Top 5 Tips for Attending a Conference
This post comes from INK alumna Caroline Pullen.
I’ve always loved this quote from Maya Angelou: “I’ve learned that you can tell a lot about a person by the way he/she handles these three things: a rainy day, lost luggage, and tangled Christmas tree lights.”
While I didn’t exactly entangle myself in Christmas lights or tromp around in my rain boots singing, I did suffer through the frustration that is lost luggage. If I were to re-word Maya’s wise quote to fit my recent experience, it would read more like this: “I’ve learned that you can tell a lot about a person by the way he/she handles these three things: lost luggage, delayed flight and no cell phone charger.”
A few weeks ago, I ventured back to San Francisco to attend TechCrunch Disrupt, my very first tech conference as an INKer. Having lived in San Francisco working in tech PR, I knew Disrupt was the mecca for start-ups and tech reporters. This is the place where the next Airbnb, Uber and Tinders go – and I had to experience it.
I was determined to be fully prepared: I did my research, checked the boxes off my list for each item that I packed, made sure I had a ridiculous amount of business cards, (which was the reason my luggage was overweight), and committed the conference agenda to memory. Despite my best efforts, I learned more from trial and error and unplanned events like lost luggage, than I did my “thorough research.” Here are my top 5 takeaways and tips from my experience attending TechCrunch Disrupt.
1. Your souvenir? A collection of business cards.
Networking is the golden egg of conferences. As I began to pick up on this notion, I started to treat exchanging business cards as if I were adding them to my valuable Pokemon card collection. The thing I tried to keep in mind as I met dozens of individuals was to find common ground and foster a friendship rather than approaching everyone with a hidden agenda. No one likes being pitched straight off the bat. So I bit my tongue when meeting journalists and asked them questions about themselves, learned their interests and handed them a beer when they were running low.
2. You can never be too prepared.
Although I thought I made all arrangements to a T, I failed to factor in the possibility of weather, flight delays and lost luggage. When I landed in San Francisco, my luggage did not land with me. While standing in the Southwest terminal filling out a lost luggage claim, I was kicking myself for not throwing in a back-up change of clothes that I could wear to the conference. Because of that, I missed Uber’s CEO’s panel, one that I was looking forward to catching. Moral of the story: when attending a professional conference, have a change of clothes in your carry-on.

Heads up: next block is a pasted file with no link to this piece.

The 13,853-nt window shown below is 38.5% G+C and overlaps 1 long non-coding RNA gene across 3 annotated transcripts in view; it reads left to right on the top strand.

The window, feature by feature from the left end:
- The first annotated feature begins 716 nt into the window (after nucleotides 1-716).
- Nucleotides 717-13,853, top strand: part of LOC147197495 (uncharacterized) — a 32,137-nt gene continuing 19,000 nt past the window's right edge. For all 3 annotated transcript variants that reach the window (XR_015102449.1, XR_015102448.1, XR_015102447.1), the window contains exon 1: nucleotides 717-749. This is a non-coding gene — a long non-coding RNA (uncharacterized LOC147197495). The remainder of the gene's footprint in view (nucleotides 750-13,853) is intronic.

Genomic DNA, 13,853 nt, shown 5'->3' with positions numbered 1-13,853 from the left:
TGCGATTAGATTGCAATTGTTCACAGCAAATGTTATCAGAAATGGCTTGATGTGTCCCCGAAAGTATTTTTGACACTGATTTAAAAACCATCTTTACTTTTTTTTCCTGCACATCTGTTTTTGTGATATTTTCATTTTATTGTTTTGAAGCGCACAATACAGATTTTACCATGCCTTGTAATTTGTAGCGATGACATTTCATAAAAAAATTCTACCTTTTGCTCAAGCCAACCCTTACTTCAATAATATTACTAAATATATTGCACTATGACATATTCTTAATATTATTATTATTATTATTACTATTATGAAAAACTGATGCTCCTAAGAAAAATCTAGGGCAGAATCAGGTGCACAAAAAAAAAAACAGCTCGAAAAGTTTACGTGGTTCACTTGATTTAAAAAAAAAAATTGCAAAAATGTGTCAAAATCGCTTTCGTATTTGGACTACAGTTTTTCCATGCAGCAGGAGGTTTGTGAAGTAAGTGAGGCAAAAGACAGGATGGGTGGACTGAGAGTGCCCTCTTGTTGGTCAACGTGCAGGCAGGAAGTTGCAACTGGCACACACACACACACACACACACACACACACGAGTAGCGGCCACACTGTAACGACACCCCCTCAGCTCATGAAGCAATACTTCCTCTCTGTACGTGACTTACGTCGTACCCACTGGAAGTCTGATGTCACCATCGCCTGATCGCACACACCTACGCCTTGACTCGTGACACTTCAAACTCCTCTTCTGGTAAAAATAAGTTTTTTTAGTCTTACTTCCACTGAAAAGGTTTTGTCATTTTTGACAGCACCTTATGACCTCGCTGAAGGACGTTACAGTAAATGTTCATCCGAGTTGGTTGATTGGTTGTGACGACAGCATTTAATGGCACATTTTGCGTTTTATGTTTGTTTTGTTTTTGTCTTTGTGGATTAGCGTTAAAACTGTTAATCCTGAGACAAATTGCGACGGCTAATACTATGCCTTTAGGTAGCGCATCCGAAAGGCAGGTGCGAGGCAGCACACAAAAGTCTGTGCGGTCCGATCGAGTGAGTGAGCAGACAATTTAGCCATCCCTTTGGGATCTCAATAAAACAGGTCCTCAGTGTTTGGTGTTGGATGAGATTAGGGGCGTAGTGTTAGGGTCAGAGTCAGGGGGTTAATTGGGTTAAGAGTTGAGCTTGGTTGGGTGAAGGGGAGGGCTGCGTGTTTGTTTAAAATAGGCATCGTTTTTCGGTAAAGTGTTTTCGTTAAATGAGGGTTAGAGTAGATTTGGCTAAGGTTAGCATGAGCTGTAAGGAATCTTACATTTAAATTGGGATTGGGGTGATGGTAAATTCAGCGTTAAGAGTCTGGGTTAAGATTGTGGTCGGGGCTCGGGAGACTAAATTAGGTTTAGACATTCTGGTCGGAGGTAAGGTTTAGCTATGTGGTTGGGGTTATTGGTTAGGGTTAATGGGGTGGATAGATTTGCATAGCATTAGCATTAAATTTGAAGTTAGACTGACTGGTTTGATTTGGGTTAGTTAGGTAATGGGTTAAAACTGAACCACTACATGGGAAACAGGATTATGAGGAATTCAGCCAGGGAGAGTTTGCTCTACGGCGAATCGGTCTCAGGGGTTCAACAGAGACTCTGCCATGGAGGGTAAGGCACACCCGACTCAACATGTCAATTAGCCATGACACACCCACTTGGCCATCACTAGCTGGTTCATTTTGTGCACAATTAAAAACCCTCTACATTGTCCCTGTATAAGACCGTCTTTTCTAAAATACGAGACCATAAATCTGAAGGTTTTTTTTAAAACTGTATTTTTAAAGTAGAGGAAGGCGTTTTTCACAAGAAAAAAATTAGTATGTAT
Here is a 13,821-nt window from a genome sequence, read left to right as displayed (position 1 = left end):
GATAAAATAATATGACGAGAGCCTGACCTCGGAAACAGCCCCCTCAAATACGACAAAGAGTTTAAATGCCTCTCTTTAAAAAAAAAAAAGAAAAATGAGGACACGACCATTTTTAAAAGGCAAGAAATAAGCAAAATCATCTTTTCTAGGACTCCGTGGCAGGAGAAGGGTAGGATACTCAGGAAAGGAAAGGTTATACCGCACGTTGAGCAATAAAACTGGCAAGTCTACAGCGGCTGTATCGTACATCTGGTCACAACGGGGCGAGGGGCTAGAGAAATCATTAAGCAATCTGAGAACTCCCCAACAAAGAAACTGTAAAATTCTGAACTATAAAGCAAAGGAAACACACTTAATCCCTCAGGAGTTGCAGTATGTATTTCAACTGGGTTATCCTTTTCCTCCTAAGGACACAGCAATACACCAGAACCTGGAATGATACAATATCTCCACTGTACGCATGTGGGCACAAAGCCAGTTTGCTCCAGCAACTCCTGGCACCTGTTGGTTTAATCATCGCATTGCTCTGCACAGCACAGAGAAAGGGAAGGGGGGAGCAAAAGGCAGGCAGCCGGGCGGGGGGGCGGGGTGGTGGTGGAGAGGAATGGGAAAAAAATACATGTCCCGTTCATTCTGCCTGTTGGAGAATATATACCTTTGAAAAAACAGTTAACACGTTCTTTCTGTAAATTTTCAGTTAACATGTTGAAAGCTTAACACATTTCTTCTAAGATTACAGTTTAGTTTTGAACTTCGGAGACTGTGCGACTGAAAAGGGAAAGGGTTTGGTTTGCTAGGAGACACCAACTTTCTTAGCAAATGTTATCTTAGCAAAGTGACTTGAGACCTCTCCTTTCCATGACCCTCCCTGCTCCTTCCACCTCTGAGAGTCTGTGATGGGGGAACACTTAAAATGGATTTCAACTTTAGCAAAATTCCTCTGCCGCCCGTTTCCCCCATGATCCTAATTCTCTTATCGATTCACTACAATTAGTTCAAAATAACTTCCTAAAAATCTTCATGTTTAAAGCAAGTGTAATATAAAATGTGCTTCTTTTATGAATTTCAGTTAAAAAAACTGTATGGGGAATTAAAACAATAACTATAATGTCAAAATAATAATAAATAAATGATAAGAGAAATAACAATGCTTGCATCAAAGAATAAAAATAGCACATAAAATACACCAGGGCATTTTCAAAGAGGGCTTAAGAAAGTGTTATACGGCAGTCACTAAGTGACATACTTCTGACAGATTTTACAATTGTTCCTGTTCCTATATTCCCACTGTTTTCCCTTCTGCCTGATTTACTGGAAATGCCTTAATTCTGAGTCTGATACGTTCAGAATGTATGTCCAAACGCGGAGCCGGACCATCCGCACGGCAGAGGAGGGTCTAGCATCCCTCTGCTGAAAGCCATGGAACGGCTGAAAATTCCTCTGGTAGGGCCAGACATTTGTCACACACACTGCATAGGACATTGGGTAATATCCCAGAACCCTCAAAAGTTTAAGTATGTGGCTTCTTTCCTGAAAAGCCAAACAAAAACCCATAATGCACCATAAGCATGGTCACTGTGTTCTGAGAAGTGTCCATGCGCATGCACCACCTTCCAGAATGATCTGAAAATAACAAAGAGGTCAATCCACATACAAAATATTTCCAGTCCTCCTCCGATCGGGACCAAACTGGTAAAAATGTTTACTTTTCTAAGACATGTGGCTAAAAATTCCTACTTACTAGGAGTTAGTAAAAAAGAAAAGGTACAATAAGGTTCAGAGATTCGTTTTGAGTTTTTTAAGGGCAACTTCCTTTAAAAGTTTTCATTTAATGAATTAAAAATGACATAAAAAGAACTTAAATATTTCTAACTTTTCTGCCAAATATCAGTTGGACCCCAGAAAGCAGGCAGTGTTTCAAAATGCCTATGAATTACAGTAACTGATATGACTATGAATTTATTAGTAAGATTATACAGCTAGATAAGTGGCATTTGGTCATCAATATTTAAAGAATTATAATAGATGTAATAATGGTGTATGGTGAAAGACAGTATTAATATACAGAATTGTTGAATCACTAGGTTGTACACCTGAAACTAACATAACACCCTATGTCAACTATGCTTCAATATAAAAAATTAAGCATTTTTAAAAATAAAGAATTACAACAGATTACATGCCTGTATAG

3. Be socially engaged.
It was so much fun getting to take over INK’s Twitter account and live-tweet the event. At one point, I even tweeted out, “Hey! #ATX start-up attending #TCDisrupt? INK wants to meet you! Look for this girl → [insert goofy picture of myself holding up my conference badge].” But guess what? It worked! A few Austin folks recognized me while walking around at the conference from my tweet. Furthermore, I tweeted quotes & stories that came out of the conference and got re-tweeted from Re/Code, a kick ass tech outlet that we frequently work with. At conferences like this, there’s no such thing as being too socially engaged.
4. Step up, and follow-up.
This is something that can apply to all aspects of my life – personally and professionally. On a professional level, rather than simply exchanging business cards, have a pleasant conversation and leave it at that, then send a follow-up email. Think they won’t remember you? Throw in something personal from your conversation. Even if you get no response, or you think it goes unnoticed – think again. It IS noticed.
5. Stay the whole time.
I’m infamous among my friends for the Irish goodbye. You know, slipping out a little bit early hoping no one notices? That’s the one. Well, I had to say buh-bye to Irish good-byes at this conference. I got there early, I stayed the entire time, I listened to all the speakers when I wasn’t wandering around the floor, and I went to the after-parties. Not to party so much as to continue conversations and casually network over cocktails. At the first night’s after-party, I noticed that I kept seeing the same familiar face all day at the conference, and finally, we met at the after-party. Lo and behold, it was 2013 hacker of the year Sarah Austin.
I have to say that when I learned that INK invests in their employees by sending each of us to a conference of choice, I was floored. I was already sold, but this made me feel even more confident that I’m at the right company, one that cares about my professional development and invests in my future.
If you have the chance to attend a conference, be it for personal or professional reasons, go all out! Collect business cards, shake hands, scribble down notes in your Evernote app, learn as much as you can, and stay until the very end. And remember to hold your head high, rain or shine, luggage or no luggage.